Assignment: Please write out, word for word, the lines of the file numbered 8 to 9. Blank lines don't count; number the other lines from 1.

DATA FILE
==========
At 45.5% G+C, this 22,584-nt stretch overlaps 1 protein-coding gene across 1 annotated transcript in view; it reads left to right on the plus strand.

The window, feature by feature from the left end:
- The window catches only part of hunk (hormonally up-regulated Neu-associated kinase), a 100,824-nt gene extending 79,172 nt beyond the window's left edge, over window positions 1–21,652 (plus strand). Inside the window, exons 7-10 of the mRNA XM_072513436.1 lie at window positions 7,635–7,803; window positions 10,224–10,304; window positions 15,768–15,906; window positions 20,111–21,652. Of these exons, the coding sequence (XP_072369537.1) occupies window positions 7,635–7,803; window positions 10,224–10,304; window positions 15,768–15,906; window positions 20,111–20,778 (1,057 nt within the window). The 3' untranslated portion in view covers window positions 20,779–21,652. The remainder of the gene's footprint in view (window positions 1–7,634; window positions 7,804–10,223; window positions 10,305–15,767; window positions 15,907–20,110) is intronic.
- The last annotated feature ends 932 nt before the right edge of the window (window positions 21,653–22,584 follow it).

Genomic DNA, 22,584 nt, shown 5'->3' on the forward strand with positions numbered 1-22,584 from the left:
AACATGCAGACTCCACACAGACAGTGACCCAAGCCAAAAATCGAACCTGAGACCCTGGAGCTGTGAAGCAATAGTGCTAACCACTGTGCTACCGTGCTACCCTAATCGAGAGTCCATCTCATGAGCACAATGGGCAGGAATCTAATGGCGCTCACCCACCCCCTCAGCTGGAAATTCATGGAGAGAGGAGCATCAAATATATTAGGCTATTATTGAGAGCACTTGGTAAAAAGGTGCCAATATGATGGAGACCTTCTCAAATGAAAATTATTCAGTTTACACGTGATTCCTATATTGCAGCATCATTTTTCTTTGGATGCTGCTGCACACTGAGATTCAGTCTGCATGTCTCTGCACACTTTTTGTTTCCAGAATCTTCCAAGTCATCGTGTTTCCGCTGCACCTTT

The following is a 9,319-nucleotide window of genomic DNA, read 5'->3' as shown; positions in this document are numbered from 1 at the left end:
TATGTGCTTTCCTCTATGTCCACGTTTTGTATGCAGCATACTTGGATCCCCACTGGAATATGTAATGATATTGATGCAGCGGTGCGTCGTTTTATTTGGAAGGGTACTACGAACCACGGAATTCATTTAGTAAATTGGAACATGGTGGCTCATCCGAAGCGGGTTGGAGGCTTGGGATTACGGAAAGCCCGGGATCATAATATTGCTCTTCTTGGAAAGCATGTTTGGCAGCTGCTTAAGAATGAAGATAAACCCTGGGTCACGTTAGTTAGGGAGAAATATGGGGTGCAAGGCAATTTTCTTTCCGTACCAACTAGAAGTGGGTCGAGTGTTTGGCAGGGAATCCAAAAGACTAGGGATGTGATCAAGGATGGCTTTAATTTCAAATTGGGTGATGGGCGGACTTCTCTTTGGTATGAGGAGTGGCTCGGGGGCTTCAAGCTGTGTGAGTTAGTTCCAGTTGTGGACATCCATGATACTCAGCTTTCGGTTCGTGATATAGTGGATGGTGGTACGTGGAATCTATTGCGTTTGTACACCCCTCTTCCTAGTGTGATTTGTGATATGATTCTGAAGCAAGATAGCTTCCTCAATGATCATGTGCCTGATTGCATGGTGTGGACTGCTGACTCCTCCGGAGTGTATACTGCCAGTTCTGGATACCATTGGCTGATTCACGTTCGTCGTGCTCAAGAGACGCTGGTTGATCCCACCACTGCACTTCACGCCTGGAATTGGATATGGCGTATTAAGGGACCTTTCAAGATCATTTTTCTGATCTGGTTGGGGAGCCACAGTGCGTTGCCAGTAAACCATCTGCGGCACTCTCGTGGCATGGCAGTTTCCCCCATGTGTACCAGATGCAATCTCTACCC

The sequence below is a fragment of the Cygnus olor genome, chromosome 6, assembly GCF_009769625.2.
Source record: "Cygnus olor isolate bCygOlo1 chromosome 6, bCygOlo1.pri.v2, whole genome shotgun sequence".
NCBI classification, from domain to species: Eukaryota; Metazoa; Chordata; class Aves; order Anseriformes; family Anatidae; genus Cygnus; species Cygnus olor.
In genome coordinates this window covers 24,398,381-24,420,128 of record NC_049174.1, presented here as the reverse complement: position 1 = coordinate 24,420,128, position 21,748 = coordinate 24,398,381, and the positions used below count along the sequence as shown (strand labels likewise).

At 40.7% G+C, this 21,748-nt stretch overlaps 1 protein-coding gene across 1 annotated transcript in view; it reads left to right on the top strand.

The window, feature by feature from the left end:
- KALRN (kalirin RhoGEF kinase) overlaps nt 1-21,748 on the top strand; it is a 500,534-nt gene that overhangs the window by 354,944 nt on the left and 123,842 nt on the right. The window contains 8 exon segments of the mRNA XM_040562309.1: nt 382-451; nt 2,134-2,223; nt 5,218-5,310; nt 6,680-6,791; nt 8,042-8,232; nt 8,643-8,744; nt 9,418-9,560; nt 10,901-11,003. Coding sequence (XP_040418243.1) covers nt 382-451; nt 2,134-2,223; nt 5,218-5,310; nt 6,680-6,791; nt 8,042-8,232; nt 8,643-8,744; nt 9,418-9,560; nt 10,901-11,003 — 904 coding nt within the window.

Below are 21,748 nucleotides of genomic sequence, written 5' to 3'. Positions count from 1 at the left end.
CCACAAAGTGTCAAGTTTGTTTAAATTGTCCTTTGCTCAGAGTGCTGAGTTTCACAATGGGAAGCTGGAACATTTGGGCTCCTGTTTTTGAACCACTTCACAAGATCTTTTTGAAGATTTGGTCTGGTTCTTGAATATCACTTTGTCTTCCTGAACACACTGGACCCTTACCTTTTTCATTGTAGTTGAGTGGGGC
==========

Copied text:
TATGTGCTTTCCTCTATGTCCACGTTTTGTATGCAGCATACTTGGATCCCCACTGGAATATGTAATGATATTGATGCAGCGGTGCGTCGTTTTATTTGGAAGGGTACTACGAACCACGGAATTCATTTAGTAAATTGGAACATGGTGGCTCATCCGAAGCGGGTTGGAGGCTTGGGATTACGGAAAGCCCGGGATCATAATATTGCTCTTCTTGGAAAGCATGTTTGGCAGCTGCTTAAGAATGAAGATAAACCCTGGGTCACGTTAGTTAGGGAGAAATATGGGGTGCAAGGCAATTTTCTTTCCGTACCAACTAGAAGTGGGTCGAGTGTTTGGCAGGGAATCCAAAAGACTAGGGATGTGATCAAGGATGGCTTTAATTTCAAATTGGGTGATGGGCGGACTTCTCTTTGGTATGAGGAGTGGCTCGGGGGCTTCAAGCTGTGTGAGTTAGTTCCAGTTGTGGACATCCATGATACTCAGCTTTCGGTTCGTGATATAGTGGATGGTGGTACGTGGAATCTATTGCGTTTGTACACCCCTCTTCCTAGTGTGATTTGTGATATGATTCTGAAGCAAGATAGCTTCCTCAATGATCATGTGCCTGATTGCATGGTGTGGACTGCTGACTCCTCCGGAGTGTATACTGCCAGTTCTGGATACCATTGGCTGATTCACGTTCGTCGTGCTCAAGAGACGCTGGTTGATCCCACCACTGCACTTCACGCCTGGAATTGGATATGGCGTATTAAGGGACCTTTCAAGATCATTTTTCTGATCTGGTTGGGGAGCCACAGTGCGTTGCCAGTAAACCATCTGCGGCACTCTCGTGGCATGGCAGTTTCCCCCATGTGTACCAGATGCAATCTCTACCC

The sequence below is a fragment of the Cygnus olor genome, chromosome 6, assembly GCF_009769625.2.